In The News: What Will Future Homes Look Like?

Some months ago, (this article was first written in February 2006) there was a big push for America to recognize homosexual marriage.  The mayor of San Francisco was licensing and performing such marriages, defying the state.  The Commonwealth of Massachusetts decided to recognize such marriages.  While at the same time many states were considering propositions and amendments to clearly define marriage to be a union of a man and a woman.

During this time, I remarked to my wife that this might well open up a ‘Pandora’s box.’  If two men can be considered married, then why not recognize polygamy as practiced by the fundamentalists Mormons and Muslims?  Why not polyandry (one woman with multiple husbands)?  Surely, there would be some soon pushing for equal recognition in these areas if marriage could be expanded to include two from the same gender.  After all, if they love each other, who are we to say ‘no’?

In The Weekly Standard, December 26, 2005, there appeared a piece entitled, “Here Comes the Brides: Plural Marriage is Waiting in the Wings” by Stanley Kurtz.  Kurtz tells of three strange ‘marriages’. (1) A marriage recognized between a husband – Victor de Bruijn, his wife of eight years – Bianca, and a third – Mirjam.  Victor is heterosexual.  The two women are bisexual.  This marriage occurred in the Netherlands, in the town of Rosendale, on September 23, 2005.  This legally is not recognized as a marriage by Dutch law, but is recognized as a cohabitation contract.  This isn’t a typical polygamous relationship.  It is actually a ‘three-way marriage,’ polyamory.  The writer asked the question, “If every sexual orientation has a right to construct its own form of marriage, then more changes are surely due.  For what gay marriage is to homosexuality, group marriage is to the bisexual.”  (2) A marriage between husband – Serge Regnier, and wife of four years – Christine.  Christine’s sister, Katrina, wanted children so the two added her to their relationship.  Serge’s love from childhood, Judith, became ‘available’ so they all agreed to add her.  The man now has three wives, thirty children and more are on the way.  The three wives say that they don’t mind adding a fourth if ‘she was nice.'”  This ‘marriage’ is not recognized as a legal marriage in the Belgian town of Marcinella, where they’re from; But, this situation has opened arguments in Europe for multipartner marriages.  (3) The marriage of Koen Brand and his wife in the Netherlands.  Koen is bisexual and has a relationship with another bisexual who is also married.  One wife is uncomfortable with the situation.  Koen’s own wife is open to forming a threesome.  It is possible one marriage will end and the three remaining will form a polyandrous marriage.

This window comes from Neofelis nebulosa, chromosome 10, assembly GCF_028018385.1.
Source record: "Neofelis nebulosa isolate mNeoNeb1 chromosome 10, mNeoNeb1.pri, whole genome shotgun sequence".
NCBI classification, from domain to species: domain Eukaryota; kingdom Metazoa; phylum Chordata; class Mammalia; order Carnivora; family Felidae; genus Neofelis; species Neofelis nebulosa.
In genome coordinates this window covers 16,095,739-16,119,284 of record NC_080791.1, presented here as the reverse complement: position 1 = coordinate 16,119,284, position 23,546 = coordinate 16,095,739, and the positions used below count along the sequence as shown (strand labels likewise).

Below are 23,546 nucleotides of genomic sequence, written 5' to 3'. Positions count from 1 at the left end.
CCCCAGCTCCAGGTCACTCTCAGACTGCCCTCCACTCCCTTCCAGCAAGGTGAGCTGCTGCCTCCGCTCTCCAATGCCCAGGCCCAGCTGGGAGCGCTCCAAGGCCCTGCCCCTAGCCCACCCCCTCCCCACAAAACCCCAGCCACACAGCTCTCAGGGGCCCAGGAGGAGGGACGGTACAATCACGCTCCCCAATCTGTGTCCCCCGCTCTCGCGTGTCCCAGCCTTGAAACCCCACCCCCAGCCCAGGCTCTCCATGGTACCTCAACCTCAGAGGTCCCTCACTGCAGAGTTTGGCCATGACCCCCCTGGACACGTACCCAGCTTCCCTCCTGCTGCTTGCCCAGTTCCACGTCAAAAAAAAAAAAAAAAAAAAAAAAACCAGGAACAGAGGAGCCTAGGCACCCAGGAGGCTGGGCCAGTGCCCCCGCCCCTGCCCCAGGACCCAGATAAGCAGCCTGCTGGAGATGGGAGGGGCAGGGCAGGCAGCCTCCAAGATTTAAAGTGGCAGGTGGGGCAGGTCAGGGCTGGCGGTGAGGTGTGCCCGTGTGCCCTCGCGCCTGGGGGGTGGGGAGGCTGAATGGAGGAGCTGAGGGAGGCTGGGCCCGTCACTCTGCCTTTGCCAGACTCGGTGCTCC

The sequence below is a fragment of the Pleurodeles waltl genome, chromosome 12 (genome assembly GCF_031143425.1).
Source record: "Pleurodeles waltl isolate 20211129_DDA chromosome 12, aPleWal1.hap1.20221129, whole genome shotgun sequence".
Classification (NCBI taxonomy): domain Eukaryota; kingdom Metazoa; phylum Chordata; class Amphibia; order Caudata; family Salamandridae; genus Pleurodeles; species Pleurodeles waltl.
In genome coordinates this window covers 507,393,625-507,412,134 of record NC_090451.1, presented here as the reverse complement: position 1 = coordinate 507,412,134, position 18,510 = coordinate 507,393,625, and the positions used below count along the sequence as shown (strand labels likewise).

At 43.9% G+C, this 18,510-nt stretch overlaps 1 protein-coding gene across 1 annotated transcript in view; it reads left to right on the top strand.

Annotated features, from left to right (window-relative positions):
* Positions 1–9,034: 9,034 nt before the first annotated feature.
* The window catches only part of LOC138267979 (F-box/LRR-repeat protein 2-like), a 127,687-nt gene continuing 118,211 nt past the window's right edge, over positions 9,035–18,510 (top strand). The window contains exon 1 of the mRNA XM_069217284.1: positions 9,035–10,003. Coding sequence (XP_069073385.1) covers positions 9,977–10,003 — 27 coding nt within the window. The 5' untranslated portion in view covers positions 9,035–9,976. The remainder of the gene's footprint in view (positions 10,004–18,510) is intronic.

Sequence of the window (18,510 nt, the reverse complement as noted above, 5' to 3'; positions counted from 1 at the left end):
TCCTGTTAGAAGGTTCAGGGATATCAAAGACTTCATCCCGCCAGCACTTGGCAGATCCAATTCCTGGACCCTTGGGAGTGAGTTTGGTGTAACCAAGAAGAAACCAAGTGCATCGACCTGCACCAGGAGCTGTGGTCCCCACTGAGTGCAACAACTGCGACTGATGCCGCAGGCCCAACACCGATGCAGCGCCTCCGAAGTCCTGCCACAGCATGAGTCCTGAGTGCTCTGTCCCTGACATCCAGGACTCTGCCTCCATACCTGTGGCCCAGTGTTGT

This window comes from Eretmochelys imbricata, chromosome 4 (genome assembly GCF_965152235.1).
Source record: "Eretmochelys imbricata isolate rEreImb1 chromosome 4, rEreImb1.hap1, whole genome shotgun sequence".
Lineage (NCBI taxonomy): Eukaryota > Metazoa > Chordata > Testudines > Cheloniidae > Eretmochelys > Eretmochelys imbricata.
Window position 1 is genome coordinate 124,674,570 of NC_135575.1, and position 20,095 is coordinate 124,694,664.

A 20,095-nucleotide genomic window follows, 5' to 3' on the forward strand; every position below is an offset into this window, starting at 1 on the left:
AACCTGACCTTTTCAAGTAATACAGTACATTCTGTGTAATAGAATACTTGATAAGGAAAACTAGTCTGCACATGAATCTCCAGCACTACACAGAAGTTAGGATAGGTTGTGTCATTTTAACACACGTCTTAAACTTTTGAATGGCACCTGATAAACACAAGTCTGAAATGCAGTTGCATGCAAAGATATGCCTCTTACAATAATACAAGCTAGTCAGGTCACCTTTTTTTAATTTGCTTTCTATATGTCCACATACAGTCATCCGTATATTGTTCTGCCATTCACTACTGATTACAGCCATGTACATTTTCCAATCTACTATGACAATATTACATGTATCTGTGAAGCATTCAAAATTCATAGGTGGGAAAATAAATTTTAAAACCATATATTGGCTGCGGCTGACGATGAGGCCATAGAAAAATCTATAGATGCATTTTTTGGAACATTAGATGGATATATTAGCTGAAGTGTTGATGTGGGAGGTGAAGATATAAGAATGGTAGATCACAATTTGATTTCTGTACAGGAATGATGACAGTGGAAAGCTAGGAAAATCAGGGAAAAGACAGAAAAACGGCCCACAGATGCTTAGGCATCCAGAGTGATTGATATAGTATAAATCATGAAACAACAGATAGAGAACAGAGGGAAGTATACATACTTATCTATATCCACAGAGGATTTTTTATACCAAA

The Unitarian church, which was a power behind the legalization of same-sex marriages in Massachusetts, is also calling for the recognition of polyamory (group marriages).  Unitarian ministers are already performing joining ceremonies for polyamorous families.

Folks, have we been silent too long?  Is it not time to take a stand? Regardless of what state and national laws recognize as  marriage, should not the church be vocal?

Let’s teach very clearly that God instituted the home.  He created Adam and Eve.  He didn’t create Adam and Bubba and Eve.  He didn’t create Adam and Eve and Becky.  When Jesus was asked about marriage, He returned to the Garden (Matthew 19:4-5).  So should we!

About Bryan Hodge

I am a minister and missionary to numerous countries around the world.
This entry was posted in Family, Homosexuality, Islam, Marriage, mormon, Mormons, World Religions and tagged , , , , , , , , , , , , , , , , , , , . Bookmark the permalink.

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